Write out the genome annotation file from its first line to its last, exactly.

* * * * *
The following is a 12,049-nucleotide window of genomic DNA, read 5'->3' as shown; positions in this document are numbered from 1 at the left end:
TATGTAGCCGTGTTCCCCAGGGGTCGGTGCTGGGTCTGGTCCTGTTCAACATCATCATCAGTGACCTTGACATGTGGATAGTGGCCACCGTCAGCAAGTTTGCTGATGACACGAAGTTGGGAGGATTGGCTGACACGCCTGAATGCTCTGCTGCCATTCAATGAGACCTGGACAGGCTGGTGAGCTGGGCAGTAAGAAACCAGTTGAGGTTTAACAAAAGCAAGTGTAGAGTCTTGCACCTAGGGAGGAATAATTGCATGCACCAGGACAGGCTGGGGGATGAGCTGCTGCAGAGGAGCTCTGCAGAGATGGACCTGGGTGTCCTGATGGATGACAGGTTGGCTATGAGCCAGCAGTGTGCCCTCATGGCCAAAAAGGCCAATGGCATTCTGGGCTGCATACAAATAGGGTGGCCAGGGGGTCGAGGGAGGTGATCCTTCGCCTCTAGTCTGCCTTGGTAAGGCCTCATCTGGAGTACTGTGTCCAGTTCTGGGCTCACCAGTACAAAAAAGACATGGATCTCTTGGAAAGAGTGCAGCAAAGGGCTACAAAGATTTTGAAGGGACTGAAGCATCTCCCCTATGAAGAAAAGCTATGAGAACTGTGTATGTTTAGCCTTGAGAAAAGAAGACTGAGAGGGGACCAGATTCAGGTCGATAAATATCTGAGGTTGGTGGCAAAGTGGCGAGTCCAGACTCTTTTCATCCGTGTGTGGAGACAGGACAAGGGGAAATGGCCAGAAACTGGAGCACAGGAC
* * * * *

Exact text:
The following is a 12,049-nucleotide window of genomic DNA, read 5'->3' as shown; positions in this document are numbered from 1 at the left end:
TATGTAGCCGTGTTCCCCAGGGGTCGGTGCTGGGTCTGGTCCTGTTCAACATCATCATCAGTGACCTTGACATGTGGATAGTGGCCACCGTCAGCAAGTTTGCTGATGACACGAAGTTGGGAGGATTGGCTGACACGCCTGAATGCTCTGCTGCCATTCAATGAGACCTGGACAGGCTGGTGAGCTGGGCAGTAAGAAACCAGTTGAGGTTTAACAAAAGCAAGTGTAGAGTCTTGCACCTAGGGAGGAATAATTGCATGCACCAGGACAGGCTGGGGGATGAGCTGCTGCAGAGGAGCTCTGCAGAGATGGACCTGGGTGTCCTGATGGATGACAGGTTGGCTATGAGCCAGCAGTGTGCCCTCATGGCCAAAAAGGCCAATGGCATTCTGGGCTGCATACAAATAGGGTGGCCAGGGGGTCGAGGGAGGTGATCCTTCGCCTCTAGTCTGCCTTGGTAAGGCCTCATCTGGAGTACTGTGTCCAGTTCTGGGCTCACCAGTACAAAAAAGACATGGATCTCTTGGAAAGAGTGCAGCAAAGGGCTACAAAGATTTTGAAGGGACTGAAGCATCTCCCCTATGAAGAAAAGCTATGAGAACTGTGTATGTTTAGCCTTGAGAAAAGAAGACTGAGAGGGGACCAGATTCAGGTCGATAAATATCTGAGGTTGGTGGCAAAGTGGCGAGTCCAGACTCTTTTCATCCGTGTGTGGAGACAGGACAAGGGGAAATGGCCAGAAACTGGAGCACAGGAC